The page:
Watain - Trident Wolf Eclipse
Century Media
Black Metal
9 songs (41:52)
Release year: 2018
Watain, Century Media
Reviewed by Goat

After the controversy of an ill-received album, it's a pleasant surprise to hear a band go back to its roots, and Sweden's Watain have done just that. Ditching much of the melody, as well as the clean vocals and Bathory-esque hymns of The Wild Hunt, full-length number six is instead an intense, driven black metal basics album that will repair the band's reputation with many. Thrashy, post-Mayhem blasting terror is largely what Watain provide here, and they do it well. Opener Nuclear Alchemy kicks straight in, hitting Marduk-speed almost immediately and despite the lack of melodic bells and whistles it's not uncatchy, driven by the almost grinding guitar riffs and Erik Danielsson's croaking growl. Given a sense of technical power thanks to the vibrant, shifting drums that often blast but equally often change things up, it's a hell of an introduction to 2018.

Sacred Damnation follows it up well, a Mayhem-y sounding intro riff soon leading to aural apocalypse, the track then moving slower and more atmospherically in an instrumental section that doesn't quite turn proggy but does show that there are depths to Watain's sound even when it's as stripped back as this. Teufelsreich continues this slower pace, a snarled vocal lead reminiscent of the previous album's The Child Must Die, while much of Furor Diabolicus builds up to a final burst of highly enjoyable speed. The album's best moments come from this letting the brakes off, when Watain just go for broke - the atmospheric yet fast A Throne Below, the blackened thrashing of Ultra (Pandemoniac). Aggressive, fast, heavy, and powerful, keeping the dark flame of the band's black metal image burning, this is the sort of thing that plays to Watain's strengths perfectly, as much as I did enjoy the band stretching themselves previously.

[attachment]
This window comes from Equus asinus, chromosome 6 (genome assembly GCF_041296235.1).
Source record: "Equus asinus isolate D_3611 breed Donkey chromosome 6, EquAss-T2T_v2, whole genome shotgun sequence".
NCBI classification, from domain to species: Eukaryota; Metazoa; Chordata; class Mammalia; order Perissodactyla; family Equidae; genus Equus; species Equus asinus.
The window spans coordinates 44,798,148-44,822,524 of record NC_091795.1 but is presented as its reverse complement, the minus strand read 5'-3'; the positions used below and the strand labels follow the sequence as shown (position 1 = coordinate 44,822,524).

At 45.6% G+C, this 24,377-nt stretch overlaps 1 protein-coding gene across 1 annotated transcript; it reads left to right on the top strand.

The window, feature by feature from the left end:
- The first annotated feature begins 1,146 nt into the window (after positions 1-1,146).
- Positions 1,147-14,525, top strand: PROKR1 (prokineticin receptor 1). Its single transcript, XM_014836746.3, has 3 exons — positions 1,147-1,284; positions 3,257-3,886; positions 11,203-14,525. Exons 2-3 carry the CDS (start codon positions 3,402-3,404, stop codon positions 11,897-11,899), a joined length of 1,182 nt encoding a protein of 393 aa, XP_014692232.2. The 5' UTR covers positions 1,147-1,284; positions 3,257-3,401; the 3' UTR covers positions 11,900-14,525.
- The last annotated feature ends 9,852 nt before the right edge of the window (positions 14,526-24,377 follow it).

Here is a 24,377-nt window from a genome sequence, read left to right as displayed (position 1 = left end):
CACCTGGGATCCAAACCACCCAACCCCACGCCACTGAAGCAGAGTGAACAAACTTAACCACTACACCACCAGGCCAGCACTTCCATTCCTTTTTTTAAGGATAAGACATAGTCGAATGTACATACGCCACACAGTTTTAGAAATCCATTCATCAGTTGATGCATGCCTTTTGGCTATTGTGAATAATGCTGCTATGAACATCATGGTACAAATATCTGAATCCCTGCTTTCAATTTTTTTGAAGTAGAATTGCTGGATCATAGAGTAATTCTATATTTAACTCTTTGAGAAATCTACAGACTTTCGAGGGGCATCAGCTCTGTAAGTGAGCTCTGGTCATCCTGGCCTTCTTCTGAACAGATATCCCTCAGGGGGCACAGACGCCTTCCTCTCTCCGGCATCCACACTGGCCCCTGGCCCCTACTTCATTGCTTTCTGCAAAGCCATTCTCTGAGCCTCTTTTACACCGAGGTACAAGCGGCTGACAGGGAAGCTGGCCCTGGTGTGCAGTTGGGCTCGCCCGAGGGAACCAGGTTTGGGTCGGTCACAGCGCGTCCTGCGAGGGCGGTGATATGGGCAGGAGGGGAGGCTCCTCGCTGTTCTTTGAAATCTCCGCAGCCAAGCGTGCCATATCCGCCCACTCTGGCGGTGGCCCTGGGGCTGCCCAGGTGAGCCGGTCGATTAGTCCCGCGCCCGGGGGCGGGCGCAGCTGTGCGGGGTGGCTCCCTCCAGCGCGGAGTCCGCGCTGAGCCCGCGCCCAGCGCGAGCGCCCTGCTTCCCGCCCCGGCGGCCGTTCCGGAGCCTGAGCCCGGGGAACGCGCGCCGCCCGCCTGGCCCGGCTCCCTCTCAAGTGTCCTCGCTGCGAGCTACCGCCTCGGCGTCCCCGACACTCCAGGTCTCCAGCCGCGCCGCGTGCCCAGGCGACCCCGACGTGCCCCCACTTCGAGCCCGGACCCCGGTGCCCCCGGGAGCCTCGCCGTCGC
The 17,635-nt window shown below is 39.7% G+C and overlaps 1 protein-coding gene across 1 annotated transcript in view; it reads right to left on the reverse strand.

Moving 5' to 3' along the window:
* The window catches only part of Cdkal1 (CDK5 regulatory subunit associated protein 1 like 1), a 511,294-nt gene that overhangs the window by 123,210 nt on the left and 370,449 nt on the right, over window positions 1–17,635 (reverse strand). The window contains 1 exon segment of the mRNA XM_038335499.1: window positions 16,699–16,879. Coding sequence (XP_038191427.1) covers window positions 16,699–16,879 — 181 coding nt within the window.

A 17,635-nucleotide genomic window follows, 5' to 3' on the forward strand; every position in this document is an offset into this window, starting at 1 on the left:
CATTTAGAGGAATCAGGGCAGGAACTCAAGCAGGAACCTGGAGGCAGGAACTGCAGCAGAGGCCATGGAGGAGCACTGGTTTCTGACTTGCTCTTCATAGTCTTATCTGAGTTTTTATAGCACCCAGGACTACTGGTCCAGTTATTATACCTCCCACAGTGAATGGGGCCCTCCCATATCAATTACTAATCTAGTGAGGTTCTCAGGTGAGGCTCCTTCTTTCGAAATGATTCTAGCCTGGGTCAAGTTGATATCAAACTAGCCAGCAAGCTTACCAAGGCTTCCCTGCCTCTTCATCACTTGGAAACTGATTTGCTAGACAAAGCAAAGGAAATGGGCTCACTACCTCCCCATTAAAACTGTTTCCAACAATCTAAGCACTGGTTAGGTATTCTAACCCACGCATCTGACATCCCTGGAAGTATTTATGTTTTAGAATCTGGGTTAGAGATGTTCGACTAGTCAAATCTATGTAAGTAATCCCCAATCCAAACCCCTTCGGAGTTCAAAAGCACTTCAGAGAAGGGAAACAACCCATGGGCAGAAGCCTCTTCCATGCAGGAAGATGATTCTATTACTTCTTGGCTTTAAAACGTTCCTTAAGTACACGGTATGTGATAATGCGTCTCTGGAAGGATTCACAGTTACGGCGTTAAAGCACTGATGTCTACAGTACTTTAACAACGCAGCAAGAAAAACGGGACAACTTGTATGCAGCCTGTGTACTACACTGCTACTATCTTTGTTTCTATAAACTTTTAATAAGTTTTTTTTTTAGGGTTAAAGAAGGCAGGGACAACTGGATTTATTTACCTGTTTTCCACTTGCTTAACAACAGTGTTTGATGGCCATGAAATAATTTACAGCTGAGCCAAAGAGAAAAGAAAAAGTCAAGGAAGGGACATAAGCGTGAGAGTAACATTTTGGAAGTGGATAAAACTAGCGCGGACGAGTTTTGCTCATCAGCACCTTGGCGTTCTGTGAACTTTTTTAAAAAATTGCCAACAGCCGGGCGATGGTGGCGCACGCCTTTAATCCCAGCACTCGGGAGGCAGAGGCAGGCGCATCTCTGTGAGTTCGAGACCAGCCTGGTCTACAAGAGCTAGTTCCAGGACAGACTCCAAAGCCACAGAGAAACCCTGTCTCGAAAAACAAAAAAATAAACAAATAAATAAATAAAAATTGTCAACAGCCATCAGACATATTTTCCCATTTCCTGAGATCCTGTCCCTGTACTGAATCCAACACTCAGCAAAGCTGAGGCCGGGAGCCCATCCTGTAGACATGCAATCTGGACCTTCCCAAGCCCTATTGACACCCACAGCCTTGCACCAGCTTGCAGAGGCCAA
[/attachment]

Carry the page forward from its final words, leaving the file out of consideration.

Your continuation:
It's far from a perfect album - the production could definitely be a little clearer, for one, and some of the later tracks are a little forgettable. In particular, the longest present, the seven-minute-plus finale Antikrists Mirakel, is downright boring, a slower, doomier piece that doesn't have nearly enough variety in it to make it interesting. Fortunately Trident Wolf Eclipse as a whole is consistently impressive, despite the slightly silly 'three random words' title!

Killing Songs :
Sacred Damnation, A Throne Below
Goat quoted 78 / 100
Other albums by Watain that we have reviewed:
Watain - The Wild Hunt reviewed by Goat and quoted 73 / 100
Watain - Lawless Darkness reviewed by Goat and quoted 93 / 100
Watain - Casus Luciferi reviewed by Goat and quoted 90 / 100
Watain - Sworn to the Dark reviewed by Alex and quoted 85 / 100
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